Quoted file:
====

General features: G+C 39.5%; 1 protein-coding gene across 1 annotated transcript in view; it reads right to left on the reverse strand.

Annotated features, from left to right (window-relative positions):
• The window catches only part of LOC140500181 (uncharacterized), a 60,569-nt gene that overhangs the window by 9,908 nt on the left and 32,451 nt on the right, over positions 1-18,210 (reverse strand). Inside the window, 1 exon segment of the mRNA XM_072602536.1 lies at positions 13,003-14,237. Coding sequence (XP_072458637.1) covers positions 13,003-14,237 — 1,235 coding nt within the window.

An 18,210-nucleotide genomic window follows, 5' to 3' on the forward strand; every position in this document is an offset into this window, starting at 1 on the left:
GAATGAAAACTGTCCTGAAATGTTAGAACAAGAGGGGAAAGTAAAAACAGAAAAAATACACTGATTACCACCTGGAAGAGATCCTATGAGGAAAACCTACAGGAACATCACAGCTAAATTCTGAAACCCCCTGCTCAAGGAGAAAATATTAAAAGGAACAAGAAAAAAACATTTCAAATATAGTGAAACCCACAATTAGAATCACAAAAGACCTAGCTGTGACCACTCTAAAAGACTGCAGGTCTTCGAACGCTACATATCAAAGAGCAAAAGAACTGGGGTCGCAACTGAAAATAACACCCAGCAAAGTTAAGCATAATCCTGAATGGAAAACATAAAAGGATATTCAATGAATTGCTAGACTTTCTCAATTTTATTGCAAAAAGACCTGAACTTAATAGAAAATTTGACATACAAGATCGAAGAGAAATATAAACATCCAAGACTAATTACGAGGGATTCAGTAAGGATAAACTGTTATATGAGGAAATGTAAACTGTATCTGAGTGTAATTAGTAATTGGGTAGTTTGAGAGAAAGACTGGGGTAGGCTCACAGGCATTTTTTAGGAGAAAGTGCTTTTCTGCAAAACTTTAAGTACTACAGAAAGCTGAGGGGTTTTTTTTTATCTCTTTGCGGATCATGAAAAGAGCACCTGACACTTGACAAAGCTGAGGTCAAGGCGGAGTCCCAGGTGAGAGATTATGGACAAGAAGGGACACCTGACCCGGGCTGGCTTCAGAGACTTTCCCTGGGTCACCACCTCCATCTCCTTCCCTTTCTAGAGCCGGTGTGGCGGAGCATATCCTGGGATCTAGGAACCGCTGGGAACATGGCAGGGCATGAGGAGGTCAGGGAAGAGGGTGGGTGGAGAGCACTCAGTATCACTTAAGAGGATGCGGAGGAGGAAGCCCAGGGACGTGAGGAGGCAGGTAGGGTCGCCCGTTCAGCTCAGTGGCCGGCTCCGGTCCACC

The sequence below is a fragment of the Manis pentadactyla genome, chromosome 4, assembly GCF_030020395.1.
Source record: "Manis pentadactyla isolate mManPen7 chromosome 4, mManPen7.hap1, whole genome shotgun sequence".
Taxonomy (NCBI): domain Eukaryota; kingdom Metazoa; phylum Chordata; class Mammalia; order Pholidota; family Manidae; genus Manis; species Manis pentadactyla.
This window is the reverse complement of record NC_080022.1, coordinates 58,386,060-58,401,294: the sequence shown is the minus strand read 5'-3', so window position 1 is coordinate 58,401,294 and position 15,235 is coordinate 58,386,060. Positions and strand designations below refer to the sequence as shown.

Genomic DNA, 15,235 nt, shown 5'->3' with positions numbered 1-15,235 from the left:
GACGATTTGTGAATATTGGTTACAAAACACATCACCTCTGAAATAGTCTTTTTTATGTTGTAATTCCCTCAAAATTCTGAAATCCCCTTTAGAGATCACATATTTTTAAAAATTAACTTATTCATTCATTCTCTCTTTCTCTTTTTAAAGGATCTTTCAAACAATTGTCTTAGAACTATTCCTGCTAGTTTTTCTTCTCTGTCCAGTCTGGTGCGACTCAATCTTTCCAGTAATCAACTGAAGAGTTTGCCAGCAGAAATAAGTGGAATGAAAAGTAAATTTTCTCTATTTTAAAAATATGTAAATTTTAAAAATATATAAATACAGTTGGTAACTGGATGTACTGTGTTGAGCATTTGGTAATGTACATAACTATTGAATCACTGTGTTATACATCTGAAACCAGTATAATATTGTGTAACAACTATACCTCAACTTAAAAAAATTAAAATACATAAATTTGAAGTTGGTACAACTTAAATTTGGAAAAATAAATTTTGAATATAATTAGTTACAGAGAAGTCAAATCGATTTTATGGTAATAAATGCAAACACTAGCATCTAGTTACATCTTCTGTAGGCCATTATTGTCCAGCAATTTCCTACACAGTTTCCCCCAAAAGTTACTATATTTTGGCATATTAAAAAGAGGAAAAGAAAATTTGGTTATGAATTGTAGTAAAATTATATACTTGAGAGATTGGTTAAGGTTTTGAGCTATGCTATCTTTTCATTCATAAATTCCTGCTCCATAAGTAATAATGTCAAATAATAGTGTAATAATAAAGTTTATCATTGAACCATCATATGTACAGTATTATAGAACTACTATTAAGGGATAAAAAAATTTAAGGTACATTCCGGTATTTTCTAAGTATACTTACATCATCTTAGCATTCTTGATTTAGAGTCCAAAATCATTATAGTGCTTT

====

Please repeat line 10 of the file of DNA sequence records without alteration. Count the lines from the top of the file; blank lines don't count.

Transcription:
Genomic DNA, 15,235 nt, shown 5'->3' with positions numbered 1-15,235 from the left: